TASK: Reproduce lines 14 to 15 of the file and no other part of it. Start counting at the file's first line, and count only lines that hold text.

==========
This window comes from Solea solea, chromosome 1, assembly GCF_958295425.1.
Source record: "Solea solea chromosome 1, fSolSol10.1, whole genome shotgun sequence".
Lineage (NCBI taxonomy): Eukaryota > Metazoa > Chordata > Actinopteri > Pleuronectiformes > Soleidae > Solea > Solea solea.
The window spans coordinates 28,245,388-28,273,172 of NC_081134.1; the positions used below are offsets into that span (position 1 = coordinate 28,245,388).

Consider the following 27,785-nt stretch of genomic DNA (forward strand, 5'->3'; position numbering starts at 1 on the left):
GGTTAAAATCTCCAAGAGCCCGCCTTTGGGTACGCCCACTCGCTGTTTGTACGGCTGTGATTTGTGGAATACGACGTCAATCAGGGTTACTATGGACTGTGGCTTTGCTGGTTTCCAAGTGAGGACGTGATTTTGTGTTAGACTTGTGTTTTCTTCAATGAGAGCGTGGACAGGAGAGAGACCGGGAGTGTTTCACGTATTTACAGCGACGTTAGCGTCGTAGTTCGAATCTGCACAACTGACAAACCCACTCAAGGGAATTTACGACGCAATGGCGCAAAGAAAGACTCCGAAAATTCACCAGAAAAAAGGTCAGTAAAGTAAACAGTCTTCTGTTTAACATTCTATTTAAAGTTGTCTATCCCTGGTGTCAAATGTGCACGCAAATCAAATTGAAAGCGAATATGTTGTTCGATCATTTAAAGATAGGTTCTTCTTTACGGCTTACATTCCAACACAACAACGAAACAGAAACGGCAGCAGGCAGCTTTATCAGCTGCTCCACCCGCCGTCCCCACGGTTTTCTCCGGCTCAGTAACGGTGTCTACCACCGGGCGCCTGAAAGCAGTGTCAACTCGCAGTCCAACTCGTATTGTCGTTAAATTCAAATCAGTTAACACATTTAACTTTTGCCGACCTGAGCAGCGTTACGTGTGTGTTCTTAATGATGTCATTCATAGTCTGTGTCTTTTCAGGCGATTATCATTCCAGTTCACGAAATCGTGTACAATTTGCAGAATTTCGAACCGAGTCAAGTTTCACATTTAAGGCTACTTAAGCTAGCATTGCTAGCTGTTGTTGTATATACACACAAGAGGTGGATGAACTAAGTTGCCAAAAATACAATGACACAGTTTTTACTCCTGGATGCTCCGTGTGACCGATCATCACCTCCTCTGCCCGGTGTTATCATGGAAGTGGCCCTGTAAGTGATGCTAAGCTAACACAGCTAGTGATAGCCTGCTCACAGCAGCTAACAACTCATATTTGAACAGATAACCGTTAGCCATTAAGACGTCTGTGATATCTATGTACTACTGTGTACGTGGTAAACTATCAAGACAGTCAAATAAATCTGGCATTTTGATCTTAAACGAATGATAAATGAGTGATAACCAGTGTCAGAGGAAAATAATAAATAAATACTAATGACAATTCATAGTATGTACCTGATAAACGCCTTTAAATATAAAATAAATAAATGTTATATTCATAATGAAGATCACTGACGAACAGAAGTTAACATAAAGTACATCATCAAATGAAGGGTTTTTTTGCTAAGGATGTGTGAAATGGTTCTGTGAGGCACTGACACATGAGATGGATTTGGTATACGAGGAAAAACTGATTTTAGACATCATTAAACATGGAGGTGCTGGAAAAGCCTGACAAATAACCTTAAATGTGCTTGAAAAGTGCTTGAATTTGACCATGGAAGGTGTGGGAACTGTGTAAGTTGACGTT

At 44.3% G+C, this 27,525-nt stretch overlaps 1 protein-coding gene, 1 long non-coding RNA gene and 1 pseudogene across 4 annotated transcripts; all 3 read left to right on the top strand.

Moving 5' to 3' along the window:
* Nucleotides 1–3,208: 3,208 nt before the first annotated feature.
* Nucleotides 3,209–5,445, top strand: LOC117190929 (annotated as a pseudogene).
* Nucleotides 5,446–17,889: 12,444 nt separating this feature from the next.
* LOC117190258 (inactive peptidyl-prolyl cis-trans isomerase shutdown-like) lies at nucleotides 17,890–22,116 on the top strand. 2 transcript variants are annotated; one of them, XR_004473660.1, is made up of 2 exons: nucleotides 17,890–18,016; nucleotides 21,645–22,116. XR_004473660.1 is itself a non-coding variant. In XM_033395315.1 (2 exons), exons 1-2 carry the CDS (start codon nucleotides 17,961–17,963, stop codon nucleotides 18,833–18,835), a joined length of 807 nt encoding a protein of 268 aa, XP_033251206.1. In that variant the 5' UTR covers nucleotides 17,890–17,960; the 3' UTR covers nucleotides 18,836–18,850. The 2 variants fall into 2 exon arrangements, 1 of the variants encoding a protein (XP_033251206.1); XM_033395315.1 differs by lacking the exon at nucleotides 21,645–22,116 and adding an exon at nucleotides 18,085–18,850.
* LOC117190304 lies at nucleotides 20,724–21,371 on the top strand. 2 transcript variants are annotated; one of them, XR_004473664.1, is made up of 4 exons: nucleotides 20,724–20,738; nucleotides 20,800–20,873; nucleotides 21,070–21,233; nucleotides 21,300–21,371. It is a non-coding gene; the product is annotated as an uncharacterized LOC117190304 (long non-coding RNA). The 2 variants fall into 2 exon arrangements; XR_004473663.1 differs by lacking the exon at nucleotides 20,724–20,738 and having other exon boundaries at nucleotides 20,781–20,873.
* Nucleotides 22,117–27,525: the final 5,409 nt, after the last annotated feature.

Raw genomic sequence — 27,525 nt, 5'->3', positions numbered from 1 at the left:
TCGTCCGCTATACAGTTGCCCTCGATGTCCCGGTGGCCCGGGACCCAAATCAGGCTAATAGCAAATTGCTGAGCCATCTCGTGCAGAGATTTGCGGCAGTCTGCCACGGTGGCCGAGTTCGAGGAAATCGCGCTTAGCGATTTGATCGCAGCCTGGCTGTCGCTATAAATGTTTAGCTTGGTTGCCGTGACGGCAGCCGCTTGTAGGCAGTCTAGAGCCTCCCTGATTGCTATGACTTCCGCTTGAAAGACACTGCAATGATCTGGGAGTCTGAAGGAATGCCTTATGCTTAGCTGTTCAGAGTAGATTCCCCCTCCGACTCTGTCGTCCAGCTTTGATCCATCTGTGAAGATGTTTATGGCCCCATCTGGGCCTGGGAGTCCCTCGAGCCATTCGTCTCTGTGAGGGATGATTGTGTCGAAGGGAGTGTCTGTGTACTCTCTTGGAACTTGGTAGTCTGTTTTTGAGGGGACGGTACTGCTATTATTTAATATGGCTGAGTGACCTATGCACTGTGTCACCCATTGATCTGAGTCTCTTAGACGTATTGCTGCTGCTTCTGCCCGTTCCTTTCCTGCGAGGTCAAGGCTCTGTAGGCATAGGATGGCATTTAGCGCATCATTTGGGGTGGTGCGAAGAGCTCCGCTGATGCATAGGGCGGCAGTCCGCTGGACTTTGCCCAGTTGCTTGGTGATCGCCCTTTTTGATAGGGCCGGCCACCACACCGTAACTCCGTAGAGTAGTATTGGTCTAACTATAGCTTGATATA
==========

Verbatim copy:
* Nucleotides 22,117–27,525: the final 5,409 nt, after the last annotated feature.

Raw genomic sequence — 27,525 nt, 5'->3', positions numbered from 1 at the left: